Up to the declaration of independence of 11 March 1990 there were four parties newly registered under the statutes of the revised Article 6 of the old Soviet Constitution. This elementary multiparty system was formalized with the Law on Political Parties, securing the constitutional right of Lithuanian citizens to associate in political parties and participate in party activity. Under the terms of this law, a refinement of Article 5 of the Provisional Fundamental Law, political parties are those programmatic platforms with a territorial organizational structure (i.e. a charter, program and elected leadership) and at least 400 members, registered with the Ministry of Justice. "Political parties, their subdivisions and organizations of other countries may not be established and may not function on the territory of the Republic of Lithuania".7 Hence, the unregistered CPL(CPSU) was considered illegal.8 The remainder of the 11 existing parties - the Liberal (LLU) and Populist (LPU) Unions and the Independence (LIP) and Republican (LRP) Parties - were formed and registered under the new law in the period from March to October 1990. Compromised to a large extent by its associations with a Communist past, the LCP changed its name on 19 December 1990 to the Lithuanian Democratic Labor Party (LDLP) and adopted an essentially social-democratic platform.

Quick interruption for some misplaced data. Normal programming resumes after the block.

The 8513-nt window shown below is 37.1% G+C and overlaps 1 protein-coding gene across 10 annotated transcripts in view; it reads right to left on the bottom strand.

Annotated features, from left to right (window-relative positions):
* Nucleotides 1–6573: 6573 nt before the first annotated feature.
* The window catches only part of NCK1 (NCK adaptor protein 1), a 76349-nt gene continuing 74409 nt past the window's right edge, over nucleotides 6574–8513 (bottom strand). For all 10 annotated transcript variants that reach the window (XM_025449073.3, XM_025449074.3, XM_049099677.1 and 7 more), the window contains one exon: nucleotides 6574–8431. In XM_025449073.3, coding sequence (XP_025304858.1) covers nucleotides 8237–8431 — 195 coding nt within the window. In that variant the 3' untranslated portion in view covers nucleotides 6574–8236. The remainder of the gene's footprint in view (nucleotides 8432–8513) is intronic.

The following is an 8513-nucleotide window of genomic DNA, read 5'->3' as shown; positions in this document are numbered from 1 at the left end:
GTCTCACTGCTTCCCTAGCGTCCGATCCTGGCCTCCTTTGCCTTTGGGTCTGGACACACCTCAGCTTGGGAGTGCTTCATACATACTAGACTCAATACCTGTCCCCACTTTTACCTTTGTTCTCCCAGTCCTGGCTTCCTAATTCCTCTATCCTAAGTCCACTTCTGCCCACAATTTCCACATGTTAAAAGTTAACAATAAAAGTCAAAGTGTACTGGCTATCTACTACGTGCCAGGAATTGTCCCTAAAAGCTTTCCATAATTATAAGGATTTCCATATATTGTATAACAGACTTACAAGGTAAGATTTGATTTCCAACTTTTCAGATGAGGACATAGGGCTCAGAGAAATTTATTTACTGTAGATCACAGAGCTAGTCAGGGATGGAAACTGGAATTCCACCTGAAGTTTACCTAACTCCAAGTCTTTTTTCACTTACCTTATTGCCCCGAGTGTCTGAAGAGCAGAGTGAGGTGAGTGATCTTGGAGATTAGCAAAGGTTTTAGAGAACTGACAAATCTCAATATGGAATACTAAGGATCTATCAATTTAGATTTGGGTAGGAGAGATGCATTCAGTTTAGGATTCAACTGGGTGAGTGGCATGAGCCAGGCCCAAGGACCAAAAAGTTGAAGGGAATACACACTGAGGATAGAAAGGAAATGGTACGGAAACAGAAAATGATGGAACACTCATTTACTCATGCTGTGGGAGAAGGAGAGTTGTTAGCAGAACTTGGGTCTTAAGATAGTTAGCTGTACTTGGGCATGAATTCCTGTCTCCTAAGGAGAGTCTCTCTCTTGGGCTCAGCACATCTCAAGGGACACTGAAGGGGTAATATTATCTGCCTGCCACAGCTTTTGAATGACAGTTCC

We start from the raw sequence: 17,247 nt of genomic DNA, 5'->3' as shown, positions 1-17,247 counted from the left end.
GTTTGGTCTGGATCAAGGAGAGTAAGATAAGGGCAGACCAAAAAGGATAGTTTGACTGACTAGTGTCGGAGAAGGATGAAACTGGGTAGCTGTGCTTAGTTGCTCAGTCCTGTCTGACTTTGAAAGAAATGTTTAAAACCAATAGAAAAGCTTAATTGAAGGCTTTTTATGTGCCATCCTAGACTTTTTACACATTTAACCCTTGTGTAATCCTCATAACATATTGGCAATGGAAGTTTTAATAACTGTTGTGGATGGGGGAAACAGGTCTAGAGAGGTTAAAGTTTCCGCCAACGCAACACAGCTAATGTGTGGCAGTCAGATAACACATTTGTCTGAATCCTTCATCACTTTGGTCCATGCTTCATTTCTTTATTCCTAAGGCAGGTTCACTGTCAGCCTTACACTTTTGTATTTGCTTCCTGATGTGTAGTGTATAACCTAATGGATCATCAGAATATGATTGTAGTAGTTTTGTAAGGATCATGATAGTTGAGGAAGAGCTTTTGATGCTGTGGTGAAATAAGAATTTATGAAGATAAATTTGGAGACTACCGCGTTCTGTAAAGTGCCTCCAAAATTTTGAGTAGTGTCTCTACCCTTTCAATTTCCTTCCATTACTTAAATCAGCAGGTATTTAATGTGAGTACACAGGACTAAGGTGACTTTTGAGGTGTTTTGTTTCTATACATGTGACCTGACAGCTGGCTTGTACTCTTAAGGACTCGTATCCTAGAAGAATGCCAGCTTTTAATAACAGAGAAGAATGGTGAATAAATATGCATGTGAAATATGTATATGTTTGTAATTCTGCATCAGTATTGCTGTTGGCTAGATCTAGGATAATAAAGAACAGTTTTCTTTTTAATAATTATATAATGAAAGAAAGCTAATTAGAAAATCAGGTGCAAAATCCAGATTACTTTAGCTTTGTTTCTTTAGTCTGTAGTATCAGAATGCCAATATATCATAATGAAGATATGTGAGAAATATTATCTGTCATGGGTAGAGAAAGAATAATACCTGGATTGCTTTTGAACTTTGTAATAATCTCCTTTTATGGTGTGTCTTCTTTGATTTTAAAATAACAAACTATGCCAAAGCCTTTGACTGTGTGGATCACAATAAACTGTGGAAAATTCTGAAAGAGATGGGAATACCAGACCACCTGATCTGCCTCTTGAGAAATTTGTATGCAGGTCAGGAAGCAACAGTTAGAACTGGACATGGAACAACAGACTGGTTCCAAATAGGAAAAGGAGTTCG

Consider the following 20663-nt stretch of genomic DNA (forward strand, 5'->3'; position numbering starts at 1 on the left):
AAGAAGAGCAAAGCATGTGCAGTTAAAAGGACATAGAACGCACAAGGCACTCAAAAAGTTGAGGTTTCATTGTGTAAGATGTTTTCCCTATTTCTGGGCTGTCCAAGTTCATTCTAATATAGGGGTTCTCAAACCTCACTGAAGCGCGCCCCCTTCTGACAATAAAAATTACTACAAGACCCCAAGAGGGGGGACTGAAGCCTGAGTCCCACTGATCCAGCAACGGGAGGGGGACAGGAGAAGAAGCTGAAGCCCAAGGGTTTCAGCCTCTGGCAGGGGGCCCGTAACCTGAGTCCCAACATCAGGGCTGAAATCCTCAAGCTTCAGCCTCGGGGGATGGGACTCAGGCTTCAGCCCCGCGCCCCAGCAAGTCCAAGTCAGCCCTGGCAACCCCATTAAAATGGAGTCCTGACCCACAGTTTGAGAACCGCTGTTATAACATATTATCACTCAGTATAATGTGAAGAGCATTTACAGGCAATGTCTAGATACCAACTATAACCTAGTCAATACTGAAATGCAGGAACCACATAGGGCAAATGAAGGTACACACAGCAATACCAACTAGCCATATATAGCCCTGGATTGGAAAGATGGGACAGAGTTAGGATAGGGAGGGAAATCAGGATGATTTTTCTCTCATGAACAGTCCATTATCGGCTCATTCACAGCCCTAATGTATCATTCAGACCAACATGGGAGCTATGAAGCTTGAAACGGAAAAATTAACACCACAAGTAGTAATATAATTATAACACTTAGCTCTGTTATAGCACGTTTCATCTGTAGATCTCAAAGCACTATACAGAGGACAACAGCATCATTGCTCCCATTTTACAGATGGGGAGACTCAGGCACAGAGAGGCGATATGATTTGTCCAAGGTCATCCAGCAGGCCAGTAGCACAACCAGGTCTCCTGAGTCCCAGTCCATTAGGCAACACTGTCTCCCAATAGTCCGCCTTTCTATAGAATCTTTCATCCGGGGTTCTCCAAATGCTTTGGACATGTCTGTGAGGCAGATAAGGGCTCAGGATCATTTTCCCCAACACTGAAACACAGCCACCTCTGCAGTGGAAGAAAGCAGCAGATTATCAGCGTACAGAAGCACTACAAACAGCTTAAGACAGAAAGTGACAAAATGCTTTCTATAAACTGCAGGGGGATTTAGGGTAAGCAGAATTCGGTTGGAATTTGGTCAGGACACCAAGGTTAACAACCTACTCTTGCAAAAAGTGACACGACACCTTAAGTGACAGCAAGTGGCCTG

From an overview of party programmes we can outline something of an ideological typology of Lithuanian parties.9 To the Right of the ideological spectrum we find: the Nationalists, advancing cultural and educational aims "for the edification of the citizens and patriots of the Lithuanian nation"; the Republicans, a marginal, disparate group emphasizing "patriotic family values"; the strange Independence Party, with "independence at all costs" as its aim; and the Christian Democrats, consciously emulating the German Christian Democrats. The line between Center and Left is a difficult one to draw, and it is more accurate to speak of a Center-Left configuration in both parties and parliamentary factions, one which encompasses the remaining parties: the Democrats, vaguely pursuing "all that is beneficial to the Lithuanian Republic"; the Liberals, almost a liberal-democratic intellectuals' club; the Social Democrats, supporting trades unions and idealizing the right to work; the Populists, a forum for the farming and agricultural constituencies; the Democratic Labor Party, essentially the party of the working classes and minorities; and the Greens and Humanist parties, advancing broad ecological and humanitarian aims.